• When you realize you are feeling something emotionally, ask yourself where in your body you are feeling that emotion (e.g. stress = shoulder tension, nervous = unsettled stomach, disappointment = lump in throat, etc.)

3. Identify and name your feelings

This is where we work on our emotional granularity. A great first step is to be able to identify our feelings with broad brush strokes – sad, happy, angry, scared. But we can then learn to feel and understand the nuances and intricacies of our feelings day-to-day, and develop our emotional vocabulary to more accurately identify what we’re really feeling. Without this, we are clumping together our experiences and are unable to be articulate when it comes to understanding and expressing our inner worlds.

Practical examples:

  • Use a tool like the mood meter or the Coupleness daily tracker to explore different words for different feelings.
  • Use a thesaurus to find similar words to the clumped feeling you are having.

4. Understand your feeling’s context

A lot of us default to assuming that a feeling we’re having is 100% a direct result of our immediate surroundings and circumstances. Maybe your partner pokes fun at your new hat, and you feel a wave of hurt and rage take over. Those feelings do not result only from that one joke. They are informed by the fact that you had a frustrating day at work, you felt disconnected with your partner for the past few days, memories of times you were made fun of for your clothes in school, how excited you were about your new hat, and more. If we don’t reflect on the deeper sources of our feelings – identifying different things that have affected us and led to this feeling – we might end up blaming our partner for things that are actually much older, and unrelated, to our partner.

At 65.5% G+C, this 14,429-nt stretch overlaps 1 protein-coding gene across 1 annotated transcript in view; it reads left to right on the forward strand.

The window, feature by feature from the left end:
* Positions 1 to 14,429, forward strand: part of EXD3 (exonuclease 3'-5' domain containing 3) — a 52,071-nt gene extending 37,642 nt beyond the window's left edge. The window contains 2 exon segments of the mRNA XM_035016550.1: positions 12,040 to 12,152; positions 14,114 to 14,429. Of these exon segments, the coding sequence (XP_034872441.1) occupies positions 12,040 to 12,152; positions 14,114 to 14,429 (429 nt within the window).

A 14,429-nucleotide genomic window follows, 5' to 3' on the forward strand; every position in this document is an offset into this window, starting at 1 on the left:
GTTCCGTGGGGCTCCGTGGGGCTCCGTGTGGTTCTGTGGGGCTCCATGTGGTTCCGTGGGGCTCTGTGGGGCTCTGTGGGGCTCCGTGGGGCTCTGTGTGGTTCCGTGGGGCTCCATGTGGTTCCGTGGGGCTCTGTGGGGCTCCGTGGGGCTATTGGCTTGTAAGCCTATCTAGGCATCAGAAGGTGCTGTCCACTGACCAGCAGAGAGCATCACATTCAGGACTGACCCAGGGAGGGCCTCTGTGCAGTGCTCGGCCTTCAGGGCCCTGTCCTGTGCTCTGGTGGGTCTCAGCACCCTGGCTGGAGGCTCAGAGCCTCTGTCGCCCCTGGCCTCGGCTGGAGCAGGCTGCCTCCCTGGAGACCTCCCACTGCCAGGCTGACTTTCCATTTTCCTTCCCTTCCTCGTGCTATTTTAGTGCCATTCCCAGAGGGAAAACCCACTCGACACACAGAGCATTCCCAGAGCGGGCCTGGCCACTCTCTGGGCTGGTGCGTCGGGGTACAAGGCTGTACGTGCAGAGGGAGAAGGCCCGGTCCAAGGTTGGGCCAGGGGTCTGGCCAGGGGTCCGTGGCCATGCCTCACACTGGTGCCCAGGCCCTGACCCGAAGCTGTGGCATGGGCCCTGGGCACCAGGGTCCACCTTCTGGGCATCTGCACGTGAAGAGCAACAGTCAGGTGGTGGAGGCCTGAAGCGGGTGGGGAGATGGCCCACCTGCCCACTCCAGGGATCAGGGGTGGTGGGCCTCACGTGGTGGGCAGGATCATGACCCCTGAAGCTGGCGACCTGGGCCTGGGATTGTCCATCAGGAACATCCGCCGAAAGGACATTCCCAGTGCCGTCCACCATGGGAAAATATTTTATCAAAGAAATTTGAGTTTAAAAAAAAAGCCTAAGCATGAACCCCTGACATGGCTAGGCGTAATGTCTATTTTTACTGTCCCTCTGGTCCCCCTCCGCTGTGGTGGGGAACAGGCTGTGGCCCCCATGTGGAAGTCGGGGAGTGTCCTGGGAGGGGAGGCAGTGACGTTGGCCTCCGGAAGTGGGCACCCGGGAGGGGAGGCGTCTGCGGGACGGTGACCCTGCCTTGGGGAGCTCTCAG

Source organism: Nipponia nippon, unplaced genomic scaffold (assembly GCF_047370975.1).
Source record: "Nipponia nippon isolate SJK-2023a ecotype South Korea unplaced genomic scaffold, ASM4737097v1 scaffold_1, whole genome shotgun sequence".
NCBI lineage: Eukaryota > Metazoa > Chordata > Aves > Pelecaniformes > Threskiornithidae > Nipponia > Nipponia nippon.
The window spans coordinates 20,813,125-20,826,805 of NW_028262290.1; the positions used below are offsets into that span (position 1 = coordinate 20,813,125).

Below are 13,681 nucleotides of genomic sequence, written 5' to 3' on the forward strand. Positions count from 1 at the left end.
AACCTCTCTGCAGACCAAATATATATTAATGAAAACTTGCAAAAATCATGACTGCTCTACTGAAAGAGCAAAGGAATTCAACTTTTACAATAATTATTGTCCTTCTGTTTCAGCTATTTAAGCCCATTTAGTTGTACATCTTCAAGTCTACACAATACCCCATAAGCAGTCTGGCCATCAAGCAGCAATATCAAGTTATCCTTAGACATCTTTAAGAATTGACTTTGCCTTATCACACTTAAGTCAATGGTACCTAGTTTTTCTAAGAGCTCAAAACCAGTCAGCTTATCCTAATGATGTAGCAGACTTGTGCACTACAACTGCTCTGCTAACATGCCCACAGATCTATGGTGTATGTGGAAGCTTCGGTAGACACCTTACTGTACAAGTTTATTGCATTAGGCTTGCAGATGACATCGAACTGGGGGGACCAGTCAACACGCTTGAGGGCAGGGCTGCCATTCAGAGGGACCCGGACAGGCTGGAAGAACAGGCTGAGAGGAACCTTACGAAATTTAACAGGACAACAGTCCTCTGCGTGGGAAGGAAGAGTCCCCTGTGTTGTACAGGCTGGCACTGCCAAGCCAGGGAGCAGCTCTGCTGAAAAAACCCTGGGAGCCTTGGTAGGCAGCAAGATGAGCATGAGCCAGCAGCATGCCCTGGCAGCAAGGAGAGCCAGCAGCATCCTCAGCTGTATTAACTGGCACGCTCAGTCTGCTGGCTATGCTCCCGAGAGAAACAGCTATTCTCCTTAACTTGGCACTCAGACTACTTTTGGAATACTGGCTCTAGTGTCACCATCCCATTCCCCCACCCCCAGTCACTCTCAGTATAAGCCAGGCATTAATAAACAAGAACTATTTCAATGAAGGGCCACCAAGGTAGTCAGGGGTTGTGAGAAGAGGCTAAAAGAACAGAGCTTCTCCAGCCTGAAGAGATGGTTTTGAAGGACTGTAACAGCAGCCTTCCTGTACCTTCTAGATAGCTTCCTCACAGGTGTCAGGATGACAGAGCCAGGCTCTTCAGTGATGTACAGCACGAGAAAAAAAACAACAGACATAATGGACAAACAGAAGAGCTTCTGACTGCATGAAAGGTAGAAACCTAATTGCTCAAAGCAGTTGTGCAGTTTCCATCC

Practical examples:

  • After you’ve had a strong feeling (this might be difficult when you’re in the feeling fully), draw a circle on a piece of paper and make a pie chart, estimating how much of that feeling came from different sources (e.g. 20% stressful work, 15% childhood memories, 35% hunger, 30% what your partner said to you).
  • Make a list of feelings you had often when you were growing up, so the next time you feel one of those feelings, you can consider if those childhood versions of the feelings are being activated as well.

5. Share your feelings

This is about communicating our feelings with our partner. This includes not only sharing our emotional vocabulary and the context of our feelings, but also creating the circumstances we need to be able to share and be heard. Choosing the when and where we share is key, and getting consent from our partner that they’re ready for us to share can help set the tone for a positive sharing experience. If we don’t learn how to share our feelings well, we’ll have a high wall between us and our partner and will have trouble communicating about anything at all.

Practical examples:

  • Use the app Coupleness to practice sharing your feelings with your partner in an app, which can be less scary than a face-to-face conversation.
  • You and your partner can practice listening to how you each feel without jumping in to change, “correct” or comment on the other person’s feeling.